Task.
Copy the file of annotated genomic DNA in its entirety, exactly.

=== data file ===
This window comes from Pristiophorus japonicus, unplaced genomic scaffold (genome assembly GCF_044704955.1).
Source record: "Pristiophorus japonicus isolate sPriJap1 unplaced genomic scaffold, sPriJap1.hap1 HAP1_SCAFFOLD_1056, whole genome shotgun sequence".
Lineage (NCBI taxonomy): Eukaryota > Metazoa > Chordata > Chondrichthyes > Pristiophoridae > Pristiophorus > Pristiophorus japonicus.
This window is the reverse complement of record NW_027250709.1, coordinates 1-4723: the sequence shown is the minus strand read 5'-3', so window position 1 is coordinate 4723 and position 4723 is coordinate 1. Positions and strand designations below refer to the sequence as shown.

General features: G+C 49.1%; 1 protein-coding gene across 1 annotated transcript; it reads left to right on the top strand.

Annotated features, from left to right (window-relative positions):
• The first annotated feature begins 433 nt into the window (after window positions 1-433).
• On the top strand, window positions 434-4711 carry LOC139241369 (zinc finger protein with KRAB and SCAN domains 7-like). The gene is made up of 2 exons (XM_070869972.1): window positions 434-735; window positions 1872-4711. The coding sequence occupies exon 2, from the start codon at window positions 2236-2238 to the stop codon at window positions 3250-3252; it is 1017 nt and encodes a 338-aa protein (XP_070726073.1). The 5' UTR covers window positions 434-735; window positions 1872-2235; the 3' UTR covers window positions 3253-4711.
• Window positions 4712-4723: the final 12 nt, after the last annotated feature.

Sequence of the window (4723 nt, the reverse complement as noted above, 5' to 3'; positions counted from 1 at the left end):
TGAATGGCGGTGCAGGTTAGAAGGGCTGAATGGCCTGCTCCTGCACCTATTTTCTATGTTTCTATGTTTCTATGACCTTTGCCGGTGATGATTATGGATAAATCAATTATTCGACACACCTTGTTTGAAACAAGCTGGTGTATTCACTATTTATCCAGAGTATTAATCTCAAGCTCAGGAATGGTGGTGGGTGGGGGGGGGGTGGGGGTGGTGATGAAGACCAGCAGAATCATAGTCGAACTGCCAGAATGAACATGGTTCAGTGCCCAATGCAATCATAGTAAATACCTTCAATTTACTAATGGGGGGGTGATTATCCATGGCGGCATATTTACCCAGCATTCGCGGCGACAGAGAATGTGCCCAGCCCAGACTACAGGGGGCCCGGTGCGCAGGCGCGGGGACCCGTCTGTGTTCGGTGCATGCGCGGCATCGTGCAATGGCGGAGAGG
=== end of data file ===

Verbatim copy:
This window comes from Pristiophorus japonicus, unplaced genomic scaffold (genome assembly GCF_044704955.1).
Source record: "Pristiophorus japonicus isolate sPriJap1 unplaced genomic scaffold, sPriJap1.hap1 HAP1_SCAFFOLD_1056, whole genome shotgun sequence".
Lineage (NCBI taxonomy): Eukaryota > Metazoa > Chordata > Chondrichthyes > Pristiophoridae > Pristiophorus > Pristiophorus japonicus.
This window is the reverse complement of record NW_027250709.1, coordinates 1-4723: the sequence shown is the minus strand read 5'-3', so window position 1 is coordinate 4723 and position 4723 is coordinate 1. Positions and strand designations below refer to the sequence as shown.

General features: G+C 49.1%; 1 protein-coding gene across 1 annotated transcript; it reads left to right on the top strand.

Annotated features, from left to right (window-relative positions):
• The first annotated feature begins 433 nt into the window (after window positions 1-433).
• On the top strand, window positions 434-4711 carry LOC139241369 (zinc finger protein with KRAB and SCAN domains 7-like). The gene is made up of 2 exons (XM_070869972.1): window positions 434-735; window positions 1872-4711. The coding sequence occupies exon 2, from the start codon at window positions 2236-2238 to the stop codon at window positions 3250-3252; it is 1017 nt and encodes a 338-aa protein (XP_070726073.1). The 5' UTR covers window positions 434-735; window positions 1872-2235; the 3' UTR covers window positions 3253-4711.
• Window positions 4712-4723: the final 12 nt, after the last annotated feature.

Sequence of the window (4723 nt, the reverse complement as noted above, 5' to 3'; positions counted from 1 at the left end):
TGAATGGCGGTGCAGGTTAGAAGGGCTGAATGGCCTGCTCCTGCACCTATTTTCTATGTTTCTATGTTTCTATGACCTTTGCCGGTGATGATTATGGATAAATCAATTATTCGACACACCTTGTTTGAAACAAGCTGGTGTATTCACTATTTATCCAGAGTATTAATCTCAAGCTCAGGAATGGTGGTGGGTGGGGGGGGGGTGGGGGTGGTGATGAAGACCAGCAGAATCATAGTCGAACTGCCAGAATGAACATGGTTCAGTGCCCAATGCAATCATAGTAAATACCTTCAATTTACTAATGGGGGGGTGATTATCCATGGCGGCATATTTACCCAGCATTCGCGGCGACAGAGAATGTGCCCAGCCCAGACTACAGGGGGCCCGGTGCGCAGGCGCGGGGACCCGTCTGTGTTCGGTGCATGCGCGGCATCGTGCAATGGCGGAGAGG